Seasonal Affective Disorder
Have you ever noticed that when the season changes to the colder months, your mood and energy tends to diminish. It could be due to Seasonal Affective Disorder or Seasonal Depression.
What is Seasonal Affective Disorder?
Seasonal Affective Disorder (SAD) is a form of depression, seasonal depression or winter depression. For people that with SAD experience mood changes and symptoms that similar to depression. The symptoms usually occur during the fall and winter months when there is less sunlight and usually improve with the arrival of spring. For some individuals the most difficult months in the United States are January and February. The experienced symptoms can be overwhelming and distressing, which can interfere with daily functioning. SAD has been linked to biochemical imbalance associated with shorter daylight hours and less sunlight in the winter months.
What Causes SAD?
- Biochemical imbalance in the brain, featuring a lack of brain chemical serotonin.
- Winter there is only around eight hours of sunlight vs 16 hours at the peak of summer.
- Some individuals with certain brain chemistries are sensitive to the reduction in natural light.
- Light stimulates the pineal gland, which is located in the middle of the brain. It secretes substances that regulate the human biological clock.
- Some research suggested that people with SAD produce too much melatonin.
- Deficits in vitamin D may exacerbate these problems because vitamin D is believed to promote serotonin activity.
- Negative thoughts and feelings about the winter and its associated limitations and stresses are common among people with SAD.
Symptoms of SAD
Common symptoms of SAD are fatigue and weight gain. Symptom can range from mild to severe and can include many symptoms that are similar to depression such as
- Feelings sad or having depressed mood.
- Loss of interest or pleasure in activities once enjoyed
- Change in appetite; usually eating more, craving carbohydrates.
- Change in sleep; usually sleeping too much.
- Loss of energy or increased fatigue
- Increase in purposeless physical activity (inability to sit still, pacing, handwringing)
- Feel worthless or guilty.
- Difficulty thinking, concentrating, or making decisions.
- Thoughts of death or suicide
SAD can start at any age, but onset typically starts between ages 18 and 30.
How Do I know If It’s SAD?
The basic hallmark of SAD is feeling overwhelming depression recurring every year during the winter and occasionally during the summer. In mild cases, the person may experience relatively little depression, may feel that their energy has dropped. The main symptoms to check for is that the depression is “seasonal”, that is, it starts and ends at times of the year (usually fall and spring). For the diagnosis of SAD to be made the following criteria has to be met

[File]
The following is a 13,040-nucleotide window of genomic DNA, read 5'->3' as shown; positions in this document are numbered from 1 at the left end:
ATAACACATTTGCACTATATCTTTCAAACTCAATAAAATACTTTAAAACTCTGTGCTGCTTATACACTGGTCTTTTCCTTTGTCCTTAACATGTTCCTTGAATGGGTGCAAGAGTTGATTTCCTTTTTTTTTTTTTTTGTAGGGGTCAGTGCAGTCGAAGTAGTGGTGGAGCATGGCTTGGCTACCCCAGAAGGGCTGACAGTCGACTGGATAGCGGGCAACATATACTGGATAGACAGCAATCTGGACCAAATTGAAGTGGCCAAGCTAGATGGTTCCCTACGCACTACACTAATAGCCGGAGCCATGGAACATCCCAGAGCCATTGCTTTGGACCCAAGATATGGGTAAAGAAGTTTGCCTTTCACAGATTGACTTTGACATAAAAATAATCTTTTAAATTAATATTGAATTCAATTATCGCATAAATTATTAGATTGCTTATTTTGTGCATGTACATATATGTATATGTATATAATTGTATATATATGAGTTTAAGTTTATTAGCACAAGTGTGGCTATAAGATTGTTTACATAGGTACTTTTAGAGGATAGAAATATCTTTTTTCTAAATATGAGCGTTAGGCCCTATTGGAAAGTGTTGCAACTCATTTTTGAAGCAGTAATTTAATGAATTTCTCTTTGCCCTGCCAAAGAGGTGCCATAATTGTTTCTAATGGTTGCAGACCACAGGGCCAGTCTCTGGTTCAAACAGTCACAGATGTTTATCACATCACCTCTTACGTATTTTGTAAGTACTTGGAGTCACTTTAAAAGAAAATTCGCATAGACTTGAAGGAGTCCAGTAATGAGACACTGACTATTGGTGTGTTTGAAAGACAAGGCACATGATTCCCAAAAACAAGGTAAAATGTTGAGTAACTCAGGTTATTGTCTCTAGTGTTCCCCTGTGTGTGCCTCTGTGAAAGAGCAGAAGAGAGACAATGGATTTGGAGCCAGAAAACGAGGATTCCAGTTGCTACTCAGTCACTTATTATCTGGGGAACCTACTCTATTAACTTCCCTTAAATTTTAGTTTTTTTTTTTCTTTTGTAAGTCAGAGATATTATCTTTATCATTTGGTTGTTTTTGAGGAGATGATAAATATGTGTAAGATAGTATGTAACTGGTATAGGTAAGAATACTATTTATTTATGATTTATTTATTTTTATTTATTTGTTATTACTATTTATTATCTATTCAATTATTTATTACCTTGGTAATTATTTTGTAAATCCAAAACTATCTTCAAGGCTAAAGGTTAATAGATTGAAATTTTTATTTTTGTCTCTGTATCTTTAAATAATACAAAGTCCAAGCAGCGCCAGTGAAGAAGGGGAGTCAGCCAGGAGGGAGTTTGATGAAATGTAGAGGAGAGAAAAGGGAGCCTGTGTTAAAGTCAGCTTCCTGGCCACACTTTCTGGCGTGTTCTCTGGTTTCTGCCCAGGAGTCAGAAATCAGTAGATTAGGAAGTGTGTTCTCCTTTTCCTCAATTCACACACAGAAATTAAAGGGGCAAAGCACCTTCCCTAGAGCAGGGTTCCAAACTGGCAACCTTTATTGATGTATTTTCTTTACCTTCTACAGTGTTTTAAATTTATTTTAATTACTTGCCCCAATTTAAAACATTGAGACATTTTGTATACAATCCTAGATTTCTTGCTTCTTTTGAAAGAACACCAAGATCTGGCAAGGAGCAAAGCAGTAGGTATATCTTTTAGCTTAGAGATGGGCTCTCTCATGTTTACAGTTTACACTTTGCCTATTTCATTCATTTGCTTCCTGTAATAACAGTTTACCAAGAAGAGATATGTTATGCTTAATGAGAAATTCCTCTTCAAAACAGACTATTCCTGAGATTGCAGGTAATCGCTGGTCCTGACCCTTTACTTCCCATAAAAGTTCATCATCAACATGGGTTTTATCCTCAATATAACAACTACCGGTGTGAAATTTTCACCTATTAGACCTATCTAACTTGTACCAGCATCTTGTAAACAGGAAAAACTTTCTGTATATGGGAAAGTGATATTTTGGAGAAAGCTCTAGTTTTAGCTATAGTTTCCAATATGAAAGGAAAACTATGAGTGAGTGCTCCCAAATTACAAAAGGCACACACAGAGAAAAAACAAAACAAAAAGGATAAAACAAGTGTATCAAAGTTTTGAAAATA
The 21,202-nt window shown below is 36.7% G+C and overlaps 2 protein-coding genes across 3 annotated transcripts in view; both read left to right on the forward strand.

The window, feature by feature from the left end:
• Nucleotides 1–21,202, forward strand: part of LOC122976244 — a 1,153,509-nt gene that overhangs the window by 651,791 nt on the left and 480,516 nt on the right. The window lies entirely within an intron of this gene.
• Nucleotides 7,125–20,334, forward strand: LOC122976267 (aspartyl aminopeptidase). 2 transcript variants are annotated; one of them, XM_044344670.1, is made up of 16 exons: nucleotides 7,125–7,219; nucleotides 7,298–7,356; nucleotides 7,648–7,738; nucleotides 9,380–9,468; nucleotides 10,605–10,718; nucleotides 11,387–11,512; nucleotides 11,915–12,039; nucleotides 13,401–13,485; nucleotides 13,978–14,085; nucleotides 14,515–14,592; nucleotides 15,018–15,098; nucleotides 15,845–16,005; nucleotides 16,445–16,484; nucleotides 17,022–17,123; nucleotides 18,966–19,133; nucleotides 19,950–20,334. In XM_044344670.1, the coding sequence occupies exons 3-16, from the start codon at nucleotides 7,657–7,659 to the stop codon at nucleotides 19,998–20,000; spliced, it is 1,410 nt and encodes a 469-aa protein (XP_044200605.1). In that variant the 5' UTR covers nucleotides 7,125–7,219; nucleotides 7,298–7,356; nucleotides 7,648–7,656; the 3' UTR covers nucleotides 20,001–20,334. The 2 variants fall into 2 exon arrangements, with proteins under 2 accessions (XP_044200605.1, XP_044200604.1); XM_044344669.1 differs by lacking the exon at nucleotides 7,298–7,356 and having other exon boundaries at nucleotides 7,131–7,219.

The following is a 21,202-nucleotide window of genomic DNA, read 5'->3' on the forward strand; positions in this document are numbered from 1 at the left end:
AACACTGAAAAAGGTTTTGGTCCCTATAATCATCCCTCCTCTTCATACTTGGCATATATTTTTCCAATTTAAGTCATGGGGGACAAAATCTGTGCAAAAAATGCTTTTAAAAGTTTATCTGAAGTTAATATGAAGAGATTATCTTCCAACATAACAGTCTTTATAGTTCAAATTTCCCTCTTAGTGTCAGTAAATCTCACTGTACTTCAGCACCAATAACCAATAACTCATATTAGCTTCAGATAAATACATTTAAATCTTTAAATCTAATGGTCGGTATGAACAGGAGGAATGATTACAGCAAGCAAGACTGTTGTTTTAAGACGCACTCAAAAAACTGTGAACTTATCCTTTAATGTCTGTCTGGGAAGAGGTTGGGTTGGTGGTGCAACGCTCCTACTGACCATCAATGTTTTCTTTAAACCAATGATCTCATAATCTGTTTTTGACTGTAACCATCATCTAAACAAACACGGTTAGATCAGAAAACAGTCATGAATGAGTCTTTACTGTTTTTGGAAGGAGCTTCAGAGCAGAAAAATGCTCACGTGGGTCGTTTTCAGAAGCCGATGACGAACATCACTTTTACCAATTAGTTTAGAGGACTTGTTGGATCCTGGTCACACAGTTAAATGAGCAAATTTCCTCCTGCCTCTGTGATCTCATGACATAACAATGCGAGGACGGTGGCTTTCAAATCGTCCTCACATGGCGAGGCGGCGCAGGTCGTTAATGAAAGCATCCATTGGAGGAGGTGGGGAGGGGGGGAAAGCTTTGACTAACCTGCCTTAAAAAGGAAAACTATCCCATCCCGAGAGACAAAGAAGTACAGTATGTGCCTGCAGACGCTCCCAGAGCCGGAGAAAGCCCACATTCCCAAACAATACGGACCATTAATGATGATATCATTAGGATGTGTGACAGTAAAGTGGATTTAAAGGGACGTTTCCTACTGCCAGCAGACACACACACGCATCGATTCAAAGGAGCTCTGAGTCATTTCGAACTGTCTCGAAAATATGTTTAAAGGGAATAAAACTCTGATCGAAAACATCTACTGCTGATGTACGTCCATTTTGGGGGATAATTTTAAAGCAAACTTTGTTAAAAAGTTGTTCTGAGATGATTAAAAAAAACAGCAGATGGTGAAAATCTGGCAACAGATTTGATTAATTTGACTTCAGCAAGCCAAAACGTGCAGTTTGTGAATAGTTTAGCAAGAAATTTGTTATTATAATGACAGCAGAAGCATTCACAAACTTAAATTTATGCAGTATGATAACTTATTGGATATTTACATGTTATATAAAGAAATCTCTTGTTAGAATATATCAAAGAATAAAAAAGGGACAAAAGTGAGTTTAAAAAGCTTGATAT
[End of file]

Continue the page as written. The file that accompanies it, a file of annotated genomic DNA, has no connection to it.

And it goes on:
- The depression lasts for a period of at least 60 days between October/November and March/May.
- There must be three episodes, two of which are consecutive.
- Seasonal depression must outnumber other depressions by three to one.
- There should be no environmental factors or stresses, such as being unemployed or isolated. from friends in winter
SAD can be just as severe and serious as other kinds of depression and if left untreated can impact the person’s quality of life.
How Is SAD Diagnosed?
To be diagnosed with SAD, a person must meet the following criteria.
- The depressive episodes must occur during specific seasons (i.e., only during the winter months or the summer months) for at least 2 consecutive years. However, not all people with SAD do experience symptoms every year.
- The episodes must be much more frequent than other depressive episodes that the person may have had at other times off the year during their lifetime.
How Common Is SAD?
SAD may affect anyone and begin at any age but is believe that it starts between the ages 20 and 40. More women are affected than men. SAD has been documented in children and the elderly. SAD has been linked to other conditions, such as PMS.
Treatment for SAD
Light therapy involves sitting in front a light therapy box that emits a very bright light (and filters out harmful ultraviolet rays). It usually requires 20 minutes or more per day, typically first thing in the morning, during the winter months. Most people do see improve from light therapy within one or two week of beginning treatment. To maintain the benefits and prevent relapse, treatment is usually continued through the winter.
Cognitive Behavioral Therapy can effectively treat SAD. It is aimed at helping people learn how to cope with difficult situations. CBT-SAD has been adapted for people with SAD (Typically 6 weeks and focuses on replacing negative thoughts related to the winter season (about the darkness of winter) with more positive thoughts). CBT-SAD also uses a process called behavioral activation, which helps individuals identify and schedule pleasant, engaging indoor or outdoor activities.
Selective Serotonin Reuptake Inhibitors (SSRIs) are used to treat SAD hen symptoms occur. SSRIs can help to enhance a person’s mood. Commonly used SSRI are Fluoxetine, Citalopram, Sertraline, Paroxetine, Escitalopram. Bupropion has been approved by FDA. It is an extended-release form, that can prevent recurrence of seasonal major depressive episodes when taken daily from the fall until the following early spring.
Nutritional supplements of vitamin D may help improve their symptoms. Studies testing the effective vitamin D is effective in SAD treatment have proved mixed findings, with some results indicating that it is as effective as light therapy but other detecting no effect.
How To Help Yourself: An Action Plan
•Plan Fall activities
•Think ahead about your winter routine
•Be prepared for the holidays
•Monitor your mood
•Monitor your energy
•Get more natural light
•Lighten up your home and workspace
•Stay physically active
•Consider taking a winter vacation
•Seek help if necessary